For the five years he has held office, Gov. Christie has not declared any gifts on his annual financial disclosure forms.

The governor's office says Christie has complied with an executive order he issued in 2010 requiring disclosure of gifts of a certain value, but it won't say who paid for Christie's travel and ticket to a September 2013 Dallas Cowboys-New York Giants game in Texas, where he was seen in the owner's box with Jerry Jones.

His frequent appearances in luxury boxes with Jones this season have raised questions about what the governor has paid, whether he can accept such perks, and whether he needs or intends to disclose them under New Jersey's ethics laws.

Christie's office has acknowledged that Jones provided Christie's tickets to three games this season, as well as travel via private jet with his family to the Cowboys-Detroit Lions playoff game Sunday. His office would not say whether the governor has received any other gifts during his five-year tenure.

Christie would not need to report the tickets to this season's games until he files his next disclosure form, likely in May.

His predecessors, Jon S. Corzine and Richard J. Codey, also did not report any gifts during their terms. Former Gov. Jim McGreevey's forms were not available online.

The 2010 executive order, versions of which were signed by governors dating back to McGreevey in 2003, says "every public employee and public officer" in the executive branch, including the governor, must file disclosure forms detailing occupation, sources of income, and assets.

The order also compels disclosure of cash gifts greater than $100 and noncash gifts greater than $200. It does not specify a limit on the value of the gifts.

This contrasts with the state Ethics Commission's uniform code for executive branch employees, which requires the immediate disclosure of gifts to an ethics liaison officer. The commission says it holds a "zero tolerance policy for acceptance of gifts."

Exceptions include gifts from a coworker.

The Ethics Commission did not respond to questions about which set of rules - those outlined in the governor's executive order, or the commission's own code - took precedence.

Paula Franzese, a government ethics expert at Seton Hall University School of Law, said that Christie is subject to the governor's code and that he is required to disclose gifts on his annual financial disclosure forms.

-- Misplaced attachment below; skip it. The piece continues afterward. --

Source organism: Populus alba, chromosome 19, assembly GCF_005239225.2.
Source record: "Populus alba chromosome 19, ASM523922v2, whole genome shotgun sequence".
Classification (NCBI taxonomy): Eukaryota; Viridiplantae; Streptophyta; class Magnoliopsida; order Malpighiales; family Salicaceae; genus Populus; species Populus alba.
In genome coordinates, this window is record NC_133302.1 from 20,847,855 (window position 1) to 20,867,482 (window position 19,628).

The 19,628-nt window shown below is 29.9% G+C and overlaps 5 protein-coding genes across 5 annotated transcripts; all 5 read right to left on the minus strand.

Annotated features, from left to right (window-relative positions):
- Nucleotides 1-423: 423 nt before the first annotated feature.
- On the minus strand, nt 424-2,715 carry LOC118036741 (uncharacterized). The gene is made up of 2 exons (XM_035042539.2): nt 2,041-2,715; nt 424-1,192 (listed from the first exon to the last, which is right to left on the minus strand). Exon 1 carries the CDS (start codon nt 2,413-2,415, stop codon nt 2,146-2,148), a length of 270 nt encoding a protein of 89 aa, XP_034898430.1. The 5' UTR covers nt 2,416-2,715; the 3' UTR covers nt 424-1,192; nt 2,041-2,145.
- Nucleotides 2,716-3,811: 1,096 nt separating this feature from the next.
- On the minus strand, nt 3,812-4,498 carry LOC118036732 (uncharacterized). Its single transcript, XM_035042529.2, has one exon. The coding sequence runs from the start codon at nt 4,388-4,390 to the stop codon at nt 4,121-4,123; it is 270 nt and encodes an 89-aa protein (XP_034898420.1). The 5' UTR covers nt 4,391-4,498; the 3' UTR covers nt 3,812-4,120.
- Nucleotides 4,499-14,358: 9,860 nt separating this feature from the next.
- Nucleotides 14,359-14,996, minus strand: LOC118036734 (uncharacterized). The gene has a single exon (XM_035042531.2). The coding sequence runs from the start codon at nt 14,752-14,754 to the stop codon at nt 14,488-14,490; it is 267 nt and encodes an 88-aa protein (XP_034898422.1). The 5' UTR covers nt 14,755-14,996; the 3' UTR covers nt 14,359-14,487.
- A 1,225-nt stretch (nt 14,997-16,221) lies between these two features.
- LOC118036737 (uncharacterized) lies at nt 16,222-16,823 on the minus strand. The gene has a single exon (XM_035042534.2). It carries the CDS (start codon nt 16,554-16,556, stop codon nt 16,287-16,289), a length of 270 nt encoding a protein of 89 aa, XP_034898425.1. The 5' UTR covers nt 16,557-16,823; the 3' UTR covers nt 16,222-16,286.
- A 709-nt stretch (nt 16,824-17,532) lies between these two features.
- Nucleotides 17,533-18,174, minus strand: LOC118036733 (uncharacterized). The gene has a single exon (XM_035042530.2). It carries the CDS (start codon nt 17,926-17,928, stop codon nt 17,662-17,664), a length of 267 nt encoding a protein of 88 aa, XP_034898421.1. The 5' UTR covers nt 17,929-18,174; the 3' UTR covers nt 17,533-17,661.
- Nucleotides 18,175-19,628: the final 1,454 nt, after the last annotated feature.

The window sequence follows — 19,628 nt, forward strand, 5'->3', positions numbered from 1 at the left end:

A Cowboys spokesman said he assumed Jones provided Christie's ticket for the 2013 game, but wasn't certain. The spokesman, Rich Dalrymple, also could not say whether it was the Cowboys organization or Jones personally who paid for the ticket.

The tickets belong to the organization, and Jones can provide them to whomever he'd like, Dalrymple said.

"Mr. Jones has several guests in his suite," he said.

Christie's 2010 executive order says the governor may accept gifts paid for by "personal friends," though the rules don't define that term.

That exception is "broadly written," said Rob Kelner, chair of the Election and Political Law Practice Group at Covington & Burling in Washington.

"It leaves a lot open to question," he said. "Whether somebody you met while you were governor would qualify as a personal friend, I don't think the answer to that is clear."

In 2013, the Port Authority of New York and New Jersey approved a 15-year lease agreement with a company owned in part by the Cowboys to develop and operate the observation deck at One World Trade Center.

The Cowboys' Dalrymple declined to say how much tickets cost. A representative in the Eagles front office said that to reserve a box suite at Lincoln Financial Field for a game against the Cowboys, "you'd be looking at $20,000 for 20 tickets."

Christie, who says he is a longtime Cowboys fan, has attended five of their games this year, and they have won all of them. Images of the Republican governor, who is considering a run for president in 2016, celebrating with Jones have spurred an avalanche of commentary on social media and elsewhere about sports allegiances and politics.

Christie said this week that he hoped to attend Sunday's matchup between the Cowboys and Green Bay Packers at Lambeau Field in Wisconsin.

Kelner, the Covington attorney, said it was "probably not surprising" that New Jersey's gift rules for governors, defined in executive orders issued by governors, were less stringent than in states where such rules are imposed by statute. New York and Florida, among other states, have stricter rules, Kelner said.

The governor's code of conduct was established by McGreevey, a Democrat who resigned in 2004 amid an ethics scandal and an extramarital affair.

An advisory panel convened by McGreevey recommended that the governor be subject to a separate code of conduct than other employees of the governor's office.

The governor "faces an unending and often contentious array of public policy, economic, social, regulatory, and political demands," said an October 2003 report by the panel, whose members included former Attorneys General John Degnan and John Farmer, and retired state Supreme Court Justice Stewart Pollock.

A code of conduct "should reflect the wide-ranging nature of the position. . . . The code must allow the governor the flexibility to accomplish the job for which he was elected," the report said.

Flexibility wouldn't mean lower ethical standards, given that the governor is "the most extensively and intensively scrutinized official in the state," the panel said in the report. "Any perceived ethical lapse of the governor will be magnified by public scrutiny."

aseidman@phillynews.com

856-779-3846 @AndrewSeidman